Cardiff University | Prifysgol Caerdydd ORCA
Online Research @ Cardiff 
WelshClear Cookie - decide language by browser settings

Genetic diversity and cryptic population re-establishment: management implications for the Bojer's skink (Gongylomorphus bojerii)

Du Plessis, Sarah, Howard-McCombe, J, Melvin, Z, Sheppard, Eleanor, Russo, Isa-Rita, Mootoocurpen, R, Goetz, M, Young, RP, Cole, NC and Bruford, Michael 2019. Genetic diversity and cryptic population re-establishment: management implications for the Bojer's skink (Gongylomorphus bojerii). Conservation Genetics 20 (2) , pp. 137-152. 10.1007/s10592-018-1119-y

[img]
Preview
PDF - Supplemental Material
Download (444kB) | Preview
[img]
Preview
PDF (Fig 1) - Supplemental Material
Download (65kB) | Preview
[img]
Preview
PDF - Published Version
Available under License Creative Commons Attribution.

Download (2MB) | Preview

Abstract

Understanding genetic structure and diversity underpins the management of isolated populations. Small populations confined to islands may require effective genetic management for population persistence due to inbreeding and reduced genetic diversity. Endemic to the offshore islands of mainland Mauritius, the Bojer’s skink (Gongylomorphus bojerii) has previously been managed as two genetic units due to divergence between populations to the north and south-east. In 2009, a few individuals were discovered on the south-eastern island Ile de la Passe (IDLP), an island within its former range where the species was believed to have gone extinct. This island was later supplemented with translocations from other south-eastern islands, but individual geographic origin and the genetic consequences of these translocations remains unknown. Demographic population history and translocation events were reconstructed using a suite of microsatellite markers and the mitochondrial DNA cytochrome b gene, assessing two northern and three south-eastern populations to infer the geographic origin of the IDLP individuals, and to assess the population’s genetic diversity and structure. Although IDLP showed significant differentiation from all other populations, all analyses indicated a south-eastern origin, possibly founded by a single gravid female. Subsequent translocations have so far failed to ameliorate IDLP’s genetic diversity. In addition, admixture analysis was used to track translocation and gene-flow in IDLP. We recommend using additional translocations from other south-eastern islands to further genetically support IDLP. Our study highlights the need to clarify cryptic population structure and utilise post-translocation genetic monitoring among similarly managed populations, particularly endangered island populations.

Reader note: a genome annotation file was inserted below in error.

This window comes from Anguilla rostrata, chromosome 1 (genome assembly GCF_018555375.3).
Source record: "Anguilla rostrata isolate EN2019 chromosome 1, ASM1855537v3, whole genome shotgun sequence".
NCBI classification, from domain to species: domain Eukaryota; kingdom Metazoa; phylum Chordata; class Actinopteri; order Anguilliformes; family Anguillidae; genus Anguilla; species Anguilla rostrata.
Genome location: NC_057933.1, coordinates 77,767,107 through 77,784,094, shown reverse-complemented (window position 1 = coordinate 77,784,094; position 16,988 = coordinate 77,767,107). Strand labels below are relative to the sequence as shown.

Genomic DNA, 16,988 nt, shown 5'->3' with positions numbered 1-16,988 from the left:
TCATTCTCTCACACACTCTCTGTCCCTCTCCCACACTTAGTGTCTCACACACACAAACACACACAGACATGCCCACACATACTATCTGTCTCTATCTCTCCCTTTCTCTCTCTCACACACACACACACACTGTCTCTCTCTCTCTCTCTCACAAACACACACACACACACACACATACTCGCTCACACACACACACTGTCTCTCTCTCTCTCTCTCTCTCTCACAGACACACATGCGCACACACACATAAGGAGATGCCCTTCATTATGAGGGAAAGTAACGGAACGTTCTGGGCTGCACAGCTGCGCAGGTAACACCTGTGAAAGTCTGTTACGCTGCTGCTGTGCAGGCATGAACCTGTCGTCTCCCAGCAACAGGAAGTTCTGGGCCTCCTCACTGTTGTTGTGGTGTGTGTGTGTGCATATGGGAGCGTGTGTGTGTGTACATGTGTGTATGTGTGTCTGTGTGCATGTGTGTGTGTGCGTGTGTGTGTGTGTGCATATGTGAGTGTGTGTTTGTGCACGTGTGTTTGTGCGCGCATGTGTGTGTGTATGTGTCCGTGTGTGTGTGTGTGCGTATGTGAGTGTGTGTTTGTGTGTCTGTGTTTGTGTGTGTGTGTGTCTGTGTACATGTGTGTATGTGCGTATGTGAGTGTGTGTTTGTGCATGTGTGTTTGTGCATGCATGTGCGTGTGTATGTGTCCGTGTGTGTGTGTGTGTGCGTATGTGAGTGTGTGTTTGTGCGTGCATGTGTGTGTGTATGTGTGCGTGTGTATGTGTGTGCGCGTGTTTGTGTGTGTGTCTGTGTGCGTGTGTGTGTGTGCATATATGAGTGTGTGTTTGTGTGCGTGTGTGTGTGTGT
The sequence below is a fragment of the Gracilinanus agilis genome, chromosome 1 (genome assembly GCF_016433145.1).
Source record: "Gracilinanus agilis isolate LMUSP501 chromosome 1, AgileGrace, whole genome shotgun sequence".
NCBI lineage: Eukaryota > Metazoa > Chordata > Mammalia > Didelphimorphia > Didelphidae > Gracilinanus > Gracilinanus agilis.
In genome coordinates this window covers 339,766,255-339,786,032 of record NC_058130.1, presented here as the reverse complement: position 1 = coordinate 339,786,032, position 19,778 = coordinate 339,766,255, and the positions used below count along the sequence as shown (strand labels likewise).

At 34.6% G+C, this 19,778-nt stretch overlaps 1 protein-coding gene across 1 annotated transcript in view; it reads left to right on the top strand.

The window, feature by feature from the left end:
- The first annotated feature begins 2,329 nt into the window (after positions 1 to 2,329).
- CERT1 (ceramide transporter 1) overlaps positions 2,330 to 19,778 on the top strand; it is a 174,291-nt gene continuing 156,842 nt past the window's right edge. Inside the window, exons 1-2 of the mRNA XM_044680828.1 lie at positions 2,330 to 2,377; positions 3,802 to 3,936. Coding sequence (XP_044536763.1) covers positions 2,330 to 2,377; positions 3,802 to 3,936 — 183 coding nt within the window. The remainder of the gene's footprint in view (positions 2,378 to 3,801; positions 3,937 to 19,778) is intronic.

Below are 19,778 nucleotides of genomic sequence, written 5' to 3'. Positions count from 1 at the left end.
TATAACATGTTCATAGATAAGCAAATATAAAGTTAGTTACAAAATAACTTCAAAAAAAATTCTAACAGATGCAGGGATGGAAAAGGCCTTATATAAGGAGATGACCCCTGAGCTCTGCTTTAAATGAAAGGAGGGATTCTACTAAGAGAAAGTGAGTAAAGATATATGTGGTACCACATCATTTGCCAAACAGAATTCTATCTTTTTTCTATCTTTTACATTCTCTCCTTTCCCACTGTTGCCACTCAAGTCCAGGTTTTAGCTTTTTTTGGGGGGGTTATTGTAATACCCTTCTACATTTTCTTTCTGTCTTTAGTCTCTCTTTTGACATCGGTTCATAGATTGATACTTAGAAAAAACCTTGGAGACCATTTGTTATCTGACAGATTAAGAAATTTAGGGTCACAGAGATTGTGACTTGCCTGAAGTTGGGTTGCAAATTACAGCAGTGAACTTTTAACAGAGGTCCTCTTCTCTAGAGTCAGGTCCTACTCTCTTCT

Item Type: Article
Date Type: Publication
Status: Published
Schools: Biosciences
Publisher: Springer Verlag (Germany)
ISSN: 1566-0621
Date of First Compliant Deposit: 13 November 2018
Date of Acceptance: 29 October 2018
Last Modified: 13 May 2019 09:21
URI: http://orca.cf.ac.uk/id/eprint/116679

Actions (repository staff only)

Edit Item Edit Item

Downloads

Downloads per month over past year

View more statistics